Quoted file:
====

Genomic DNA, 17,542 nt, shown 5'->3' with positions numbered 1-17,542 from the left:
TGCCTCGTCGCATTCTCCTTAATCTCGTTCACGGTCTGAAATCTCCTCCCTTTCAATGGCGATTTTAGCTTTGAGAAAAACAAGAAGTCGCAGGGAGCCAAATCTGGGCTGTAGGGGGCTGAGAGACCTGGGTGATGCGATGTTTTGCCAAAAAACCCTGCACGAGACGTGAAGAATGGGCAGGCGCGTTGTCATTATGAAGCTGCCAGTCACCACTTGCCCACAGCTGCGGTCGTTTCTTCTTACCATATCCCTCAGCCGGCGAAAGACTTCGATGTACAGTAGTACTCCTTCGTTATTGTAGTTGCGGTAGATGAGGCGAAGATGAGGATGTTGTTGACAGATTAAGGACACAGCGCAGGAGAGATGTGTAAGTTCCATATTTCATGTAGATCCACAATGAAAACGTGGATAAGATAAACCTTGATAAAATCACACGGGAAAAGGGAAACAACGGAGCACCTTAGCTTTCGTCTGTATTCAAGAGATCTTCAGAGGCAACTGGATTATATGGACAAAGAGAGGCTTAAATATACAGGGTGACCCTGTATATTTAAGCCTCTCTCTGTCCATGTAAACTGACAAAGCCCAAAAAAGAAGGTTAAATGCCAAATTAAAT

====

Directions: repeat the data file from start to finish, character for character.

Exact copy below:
Genomic DNA, 17,542 nt, shown 5'->3' with positions numbered 1-17,542 from the left:
TGCCTCGTCGCATTCTCCTTAATCTCGTTCACGGTCTGAAATCTCCTCCCTTTCAATGGCGATTTTAGCTTTGAGAAAAACAAGAAGTCGCAGGGAGCCAAATCTGGGCTGTAGGGGGCTGAGAGACCTGGGTGATGCGATGTTTTGCCAAAAAACCCTGCACGAGACGTGAAGAATGGGCAGGCGCGTTGTCATTATGAAGCTGCCAGTCACCACTTGCCCACAGCTGCGGTCGTTTCTTCTTACCATATCCCTCAGCCGGCGAAAGACTTCGATGTACAGTAGTACTCCTTCGTTATTGTAGTTGCGGTAGATGAGGCGAAGATGAGGATGTTGTTGACAGATTAAGGACACAGCGCAGGAGAGATGTGTAAGTTCCATATTTCATGTAGATCCACAATGAAAACGTGGATAAGATAAACCTTGATAAAATCACACGGGAAAAGGGAAACAACGGAGCACCTTAGCTTTCGTCTGTATTCAAGAGATCTTCAGAGGCAACTGGATTATATGGACAAAGAGAGGCTTAAATATACAGGGTGACCCTGTATATTTAAGCCTCTCTCTGTCCATGTAAACTGACAAAGCCCAAAAAAGAAGGTTAAATGCCAAATTAAAT